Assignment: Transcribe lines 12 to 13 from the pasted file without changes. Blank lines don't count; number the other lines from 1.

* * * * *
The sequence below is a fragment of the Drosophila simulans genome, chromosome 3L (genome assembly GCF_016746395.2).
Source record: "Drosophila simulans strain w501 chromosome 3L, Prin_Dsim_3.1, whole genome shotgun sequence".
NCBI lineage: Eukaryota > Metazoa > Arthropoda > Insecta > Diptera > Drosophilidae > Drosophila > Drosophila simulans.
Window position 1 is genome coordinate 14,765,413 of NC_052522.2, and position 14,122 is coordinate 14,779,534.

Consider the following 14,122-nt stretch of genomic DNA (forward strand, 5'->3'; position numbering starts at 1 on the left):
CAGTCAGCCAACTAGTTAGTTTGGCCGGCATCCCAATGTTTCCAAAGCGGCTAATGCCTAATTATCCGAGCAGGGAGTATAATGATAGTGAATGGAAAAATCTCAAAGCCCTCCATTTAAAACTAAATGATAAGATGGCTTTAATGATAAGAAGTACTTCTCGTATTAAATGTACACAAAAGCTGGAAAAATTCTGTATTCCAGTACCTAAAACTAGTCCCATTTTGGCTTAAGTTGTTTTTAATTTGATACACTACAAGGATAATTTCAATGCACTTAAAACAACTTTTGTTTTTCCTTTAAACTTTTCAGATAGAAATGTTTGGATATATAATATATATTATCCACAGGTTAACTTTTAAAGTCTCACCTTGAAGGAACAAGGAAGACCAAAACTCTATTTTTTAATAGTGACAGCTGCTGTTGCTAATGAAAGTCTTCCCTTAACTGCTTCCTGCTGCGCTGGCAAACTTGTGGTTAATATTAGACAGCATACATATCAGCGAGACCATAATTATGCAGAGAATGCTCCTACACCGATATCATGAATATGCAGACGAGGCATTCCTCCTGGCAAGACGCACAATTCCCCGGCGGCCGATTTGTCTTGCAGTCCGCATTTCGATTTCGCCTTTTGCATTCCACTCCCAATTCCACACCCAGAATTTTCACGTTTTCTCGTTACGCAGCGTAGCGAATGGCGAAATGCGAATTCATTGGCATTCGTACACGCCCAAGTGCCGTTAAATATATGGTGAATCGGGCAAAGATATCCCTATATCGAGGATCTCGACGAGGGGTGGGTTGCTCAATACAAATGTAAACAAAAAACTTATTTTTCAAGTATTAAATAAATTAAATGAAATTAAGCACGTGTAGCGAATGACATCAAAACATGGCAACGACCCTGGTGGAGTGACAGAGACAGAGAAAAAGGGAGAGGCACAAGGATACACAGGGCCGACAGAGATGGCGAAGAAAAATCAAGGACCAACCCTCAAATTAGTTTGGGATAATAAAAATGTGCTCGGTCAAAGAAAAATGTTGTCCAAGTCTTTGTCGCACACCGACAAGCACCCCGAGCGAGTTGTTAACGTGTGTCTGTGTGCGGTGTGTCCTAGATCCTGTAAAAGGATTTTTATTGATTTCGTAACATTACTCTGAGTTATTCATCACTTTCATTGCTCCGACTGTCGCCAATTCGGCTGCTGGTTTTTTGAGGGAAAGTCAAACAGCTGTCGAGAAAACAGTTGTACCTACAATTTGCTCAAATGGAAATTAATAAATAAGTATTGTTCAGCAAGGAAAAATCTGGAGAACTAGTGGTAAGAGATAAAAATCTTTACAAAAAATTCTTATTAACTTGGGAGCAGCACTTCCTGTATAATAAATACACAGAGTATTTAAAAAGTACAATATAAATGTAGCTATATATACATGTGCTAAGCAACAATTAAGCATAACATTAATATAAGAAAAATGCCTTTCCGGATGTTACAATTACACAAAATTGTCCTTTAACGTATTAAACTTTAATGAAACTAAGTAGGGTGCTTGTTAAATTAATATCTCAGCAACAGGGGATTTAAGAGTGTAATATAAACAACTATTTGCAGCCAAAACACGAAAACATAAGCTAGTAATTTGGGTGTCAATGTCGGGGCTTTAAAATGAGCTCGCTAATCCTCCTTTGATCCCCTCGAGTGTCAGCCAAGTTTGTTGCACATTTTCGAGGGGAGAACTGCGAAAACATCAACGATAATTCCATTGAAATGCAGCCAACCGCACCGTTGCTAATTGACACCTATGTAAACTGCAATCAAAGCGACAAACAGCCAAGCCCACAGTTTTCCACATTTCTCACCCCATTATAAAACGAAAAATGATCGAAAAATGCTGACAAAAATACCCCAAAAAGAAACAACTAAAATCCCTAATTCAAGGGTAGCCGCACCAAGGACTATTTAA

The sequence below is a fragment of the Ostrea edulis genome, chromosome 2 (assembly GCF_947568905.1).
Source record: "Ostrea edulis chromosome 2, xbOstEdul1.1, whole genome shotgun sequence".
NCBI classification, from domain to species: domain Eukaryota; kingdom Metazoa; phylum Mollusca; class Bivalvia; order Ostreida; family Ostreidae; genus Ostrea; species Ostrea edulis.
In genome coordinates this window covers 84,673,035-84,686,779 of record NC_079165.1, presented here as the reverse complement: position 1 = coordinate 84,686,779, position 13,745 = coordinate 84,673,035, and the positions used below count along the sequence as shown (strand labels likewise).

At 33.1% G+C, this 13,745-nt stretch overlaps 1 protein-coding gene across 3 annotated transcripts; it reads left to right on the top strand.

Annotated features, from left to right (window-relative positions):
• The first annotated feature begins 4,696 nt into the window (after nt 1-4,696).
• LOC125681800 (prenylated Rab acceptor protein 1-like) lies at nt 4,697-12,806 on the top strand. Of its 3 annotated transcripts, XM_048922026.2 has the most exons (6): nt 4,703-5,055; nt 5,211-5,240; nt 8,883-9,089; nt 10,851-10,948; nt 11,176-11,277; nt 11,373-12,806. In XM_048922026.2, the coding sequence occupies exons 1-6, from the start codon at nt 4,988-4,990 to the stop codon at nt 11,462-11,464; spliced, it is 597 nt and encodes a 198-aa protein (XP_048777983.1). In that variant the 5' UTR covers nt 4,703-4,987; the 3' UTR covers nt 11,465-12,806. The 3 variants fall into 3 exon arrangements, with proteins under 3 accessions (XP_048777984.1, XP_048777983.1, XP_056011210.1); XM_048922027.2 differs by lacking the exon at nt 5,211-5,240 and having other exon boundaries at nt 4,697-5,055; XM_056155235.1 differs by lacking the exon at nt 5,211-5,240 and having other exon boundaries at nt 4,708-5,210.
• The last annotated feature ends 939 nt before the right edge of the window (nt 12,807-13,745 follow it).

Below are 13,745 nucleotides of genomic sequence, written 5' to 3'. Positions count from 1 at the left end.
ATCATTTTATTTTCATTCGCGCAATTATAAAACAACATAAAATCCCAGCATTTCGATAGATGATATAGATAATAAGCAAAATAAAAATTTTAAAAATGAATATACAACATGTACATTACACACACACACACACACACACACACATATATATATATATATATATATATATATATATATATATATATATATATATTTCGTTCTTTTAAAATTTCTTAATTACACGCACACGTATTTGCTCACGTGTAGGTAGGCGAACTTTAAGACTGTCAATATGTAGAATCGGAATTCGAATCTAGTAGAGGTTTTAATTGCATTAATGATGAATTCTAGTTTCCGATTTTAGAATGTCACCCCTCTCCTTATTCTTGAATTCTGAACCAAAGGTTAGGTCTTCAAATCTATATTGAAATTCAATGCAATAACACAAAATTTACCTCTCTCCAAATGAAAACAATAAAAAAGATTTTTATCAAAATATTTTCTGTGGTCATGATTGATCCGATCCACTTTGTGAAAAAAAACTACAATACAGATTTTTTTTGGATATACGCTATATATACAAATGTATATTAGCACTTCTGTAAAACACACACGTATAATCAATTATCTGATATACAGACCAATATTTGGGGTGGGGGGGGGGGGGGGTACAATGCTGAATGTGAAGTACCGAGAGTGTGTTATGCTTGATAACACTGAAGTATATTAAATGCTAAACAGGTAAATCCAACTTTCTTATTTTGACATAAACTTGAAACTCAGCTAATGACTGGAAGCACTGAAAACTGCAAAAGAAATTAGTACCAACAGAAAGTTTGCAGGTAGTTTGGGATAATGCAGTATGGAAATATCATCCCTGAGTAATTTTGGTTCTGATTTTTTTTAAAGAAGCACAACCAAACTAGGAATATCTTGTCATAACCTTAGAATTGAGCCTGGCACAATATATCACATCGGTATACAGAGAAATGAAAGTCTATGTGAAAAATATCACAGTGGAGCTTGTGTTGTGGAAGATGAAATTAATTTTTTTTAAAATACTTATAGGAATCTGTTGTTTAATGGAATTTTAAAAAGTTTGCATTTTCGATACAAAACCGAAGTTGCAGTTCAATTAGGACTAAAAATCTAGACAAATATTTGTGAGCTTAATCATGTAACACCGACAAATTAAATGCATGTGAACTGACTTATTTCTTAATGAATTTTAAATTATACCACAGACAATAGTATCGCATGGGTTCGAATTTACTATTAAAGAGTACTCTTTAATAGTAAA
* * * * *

Annotated features, from left to right (window-relative positions):
• The first annotated feature begins 4,696 nt into the window (after nt 1-4,696).